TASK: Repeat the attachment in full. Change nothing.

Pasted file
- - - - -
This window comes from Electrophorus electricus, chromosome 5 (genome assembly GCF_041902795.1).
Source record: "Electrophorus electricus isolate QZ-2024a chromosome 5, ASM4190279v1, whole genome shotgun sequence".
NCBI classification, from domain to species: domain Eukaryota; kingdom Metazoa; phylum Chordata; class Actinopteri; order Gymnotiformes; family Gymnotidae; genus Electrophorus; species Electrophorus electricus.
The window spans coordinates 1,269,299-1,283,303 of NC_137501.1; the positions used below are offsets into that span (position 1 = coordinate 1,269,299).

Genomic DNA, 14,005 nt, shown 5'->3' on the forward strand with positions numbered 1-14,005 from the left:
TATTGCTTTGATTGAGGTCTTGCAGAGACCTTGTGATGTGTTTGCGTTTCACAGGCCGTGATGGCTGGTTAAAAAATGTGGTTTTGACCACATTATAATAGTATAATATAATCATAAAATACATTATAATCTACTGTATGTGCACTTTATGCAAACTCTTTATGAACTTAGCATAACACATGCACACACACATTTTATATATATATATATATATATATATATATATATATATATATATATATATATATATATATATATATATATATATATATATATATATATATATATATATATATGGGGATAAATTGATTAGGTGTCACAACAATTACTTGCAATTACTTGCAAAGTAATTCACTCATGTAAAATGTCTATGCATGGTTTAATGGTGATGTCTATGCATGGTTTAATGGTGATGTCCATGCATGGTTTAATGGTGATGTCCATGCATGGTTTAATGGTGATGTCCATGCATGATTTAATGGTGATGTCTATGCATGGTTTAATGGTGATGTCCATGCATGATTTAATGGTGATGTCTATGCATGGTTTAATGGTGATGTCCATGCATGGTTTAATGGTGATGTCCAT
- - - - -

This window comes from Electrophorus electricus, chromosome 5 (genome assembly GCF_041902795.1).
Source record: "Electrophorus electricus isolate QZ-2024a chromosome 5, ASM4190279v1, whole genome shotgun sequence".
NCBI classification, from domain to species: domain Eukaryota; kingdom Metazoa; phylum Chordata; class Actinopteri; order Gymnotiformes; family Gymnotidae; genus Electrophorus; species Electrophorus electricus.
The window spans coordinates 1,269,299-1,283,303 of NC_137501.1; the positions used below are offsets into that span (position 1 = coordinate 1,269,299).

Genomic DNA, 14,005 nt, shown 5'->3' on the forward strand with positions numbered 1-14,005 from the left:
TATTGCTTTGATTGAGGTCTTGCAGAGACCTTGTGATGTGTTTGCGTTTCACAGGCCGTGATGGCTGGTTAAAAAATGTGGTTTTGACCACATTATAATAGTATAATATAATCATAAAATACATTATAATCTACTGTATGTGCACTTTATGCAAACTCTTTATGAACTTAGCATAACACATGCACACACACATTTTATATATATATATATATATATATATATATATATATATATATATATATATATATATATATATATATATATATATATATATATATATATATATATATATATATGGGGATAAATTGATTAGGTGTCACAACAATTACTTGCAATTACTTGCAAAGTAATTCACTCATGTAAAATGTCTATGCATGGTTTAATGGTGATGTCTATGCATGGTTTAATGGTGATGTCCATGCATGGTTTAATGGTGATGTCCATGCATGGTTTAATGGTGATGTCCATGCATGATTTAATGGTGATGTCTATGCATGGTTTAATGGTGATGTCCATGCATGATTTAATGGTGATGTCTATGCATGGTTTAATGGTGATGTCCATGCATGGTTTAATGGTGATGTCCAT